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Review of all things Real Estate: Thoughts from 3 different eonomists

At our local area marketing meeting Wednesday morning, it was disclosed that there were an equal number of homes pending as there were active listings; this means there is a paltry one-month supply of homes on the market.

In a healthy market we’d see 4-6 months’ supply on the market. With this statistic in mind, any hope of meaningful price reductions appears unlikely; this kind of imbalance exerts upward pressure on prices. Which defies what we have been hearing from national sources that real estate prices are going to drop dramatically.

This article will include opinions from three different economists who are reading the same data but in some cases are arriving at significantly different forecasts.

Ian Shepherdson, an economist famous for predicting the 2008 housing crash, suggested that home price declines will accelerate further in 2023 because of low affordability and growing inventory. (

"We estimate that single-family home prices have fallen by 5.4% from their recent peak in May 2022, but they still need to fall further by 15% or so before they return to their long-run average, compared to disposable incomes," he wrote.

Although consumer demand is bouncing back from a low point in the fall as mortgage rates fall from a record-high, Shepherdson believes that prices have a ways to go before they hit bottom.

He said, “During the COVID-19 pandemic, home prices soared at a pace not seen since the 1970s with mortgage rates near a record low. Homebuyers, flush with stimulus cash and eager for more space during the pandemic, flocked to the suburbs. Demand was so strong and inventory so low at the height of the market, some buyers waived home inspections and appraisals or paid hundreds of thousands over asking price.

“That frenzy came to a halt when the Federal Reserve embarked on the most aggressive interest rate hike campaign since the 1980s as it tried to slow the economy and crush runaway inflation. Policymakers raised the benchmark federal funds rate seven consecutive times in 2022 and have indicated they plan to continue raising rates higher this year as they try to crush inflation that is still running abnormally high.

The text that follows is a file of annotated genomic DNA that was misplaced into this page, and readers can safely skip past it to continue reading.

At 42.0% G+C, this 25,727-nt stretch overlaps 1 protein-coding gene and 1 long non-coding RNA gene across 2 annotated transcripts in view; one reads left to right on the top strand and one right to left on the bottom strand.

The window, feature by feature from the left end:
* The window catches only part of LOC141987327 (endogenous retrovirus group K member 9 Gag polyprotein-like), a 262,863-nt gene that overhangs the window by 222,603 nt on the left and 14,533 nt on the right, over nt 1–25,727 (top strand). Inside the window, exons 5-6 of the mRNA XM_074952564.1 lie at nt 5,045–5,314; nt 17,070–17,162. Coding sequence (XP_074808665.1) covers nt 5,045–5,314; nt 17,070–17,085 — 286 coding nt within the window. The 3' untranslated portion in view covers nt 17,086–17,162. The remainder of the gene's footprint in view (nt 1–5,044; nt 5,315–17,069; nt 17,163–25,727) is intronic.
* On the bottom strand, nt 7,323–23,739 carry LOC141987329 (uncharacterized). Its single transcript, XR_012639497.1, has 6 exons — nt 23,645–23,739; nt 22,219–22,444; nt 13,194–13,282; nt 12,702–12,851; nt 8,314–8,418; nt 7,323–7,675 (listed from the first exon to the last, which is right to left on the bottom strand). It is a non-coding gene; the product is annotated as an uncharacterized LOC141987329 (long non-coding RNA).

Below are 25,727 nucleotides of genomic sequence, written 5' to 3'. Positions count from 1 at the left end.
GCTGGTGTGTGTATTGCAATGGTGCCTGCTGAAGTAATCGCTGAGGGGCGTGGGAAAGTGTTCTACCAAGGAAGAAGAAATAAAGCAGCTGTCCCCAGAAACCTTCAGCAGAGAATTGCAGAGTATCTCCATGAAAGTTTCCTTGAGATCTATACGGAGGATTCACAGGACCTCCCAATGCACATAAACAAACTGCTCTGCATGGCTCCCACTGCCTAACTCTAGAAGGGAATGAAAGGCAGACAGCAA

“The interest rate sensitive housing market has borne the brunt of the tighter policy, with mortgage rates more than doubling over the course of the year. Home sales evaporated and prices began to decline from record highs.

“But demand has shown early signs of returning as mortgage rates continue to fall: The average rate for a 30-year fixed mortgage dropped to 6.09% last week (Still significantly higher than just one year ago when rates hovered around 3.56%). "Mortgage rates have fallen by 93bp since late October, and demand looks to be rebounding modestly after collapsing last year," Shepherdson wrote.

“And although home prices are falling, they remain higher than they were one year ago: The median price of an existing home sold in December was $372,700, a 2% increase from the same time a year ago,” he continued.

Another aspect of Shepherdson's argument; he believes that home supply will increase going forward and prices tend to fall when supply increases.

Dallas Fed economist Enrique Martínez-García wrote, “U.S. home prices could tumble as much as 20% as the highest mortgage rates in two decades threaten to trigger a "severe" price correction….The excesses of the U.S. pandemic housing boom are likely to impact the economy differently than after the last housing boom.

He also said, “Expectations about future house prices are uncertain. However, futures on house prices appear to indicate, already, a nominal decline of about 10% over the next couple of years (by early 2025). Adding in inflation, the pessimistic scenario of a correction of close to 20% in real terms might not be out of the question.”

Lawrence Yun, National Association of Realtors Chief Economist, wrote, “Job gains are always good. Home sales and jobs are related over the long term. That is why the South and the Rocky Mountain regions are seeing more robust home sales gains over the long haul due to faster job growth compared to the rest of the country. But over the short-term, mortgage rates matter more. Robust job data will raise the prospect of consumer price inflation and the need for a more aggressive monetary policy to rein in inflation. So just as mortgage rates were trending down towards 6%, there could be a temporary rise. That will help lower the broader consumer price inflation and halt Fed rate increases by summer. Mortgage rates can then go below 6%.”

During our local marketing meeting it was stated local listings are still garnering multiple offers; often at or even above list prices, so our market is defying the national experts. Are we leading another changing market or lagging it? Time will tell. Next week, we will analyze strategies moving forward.


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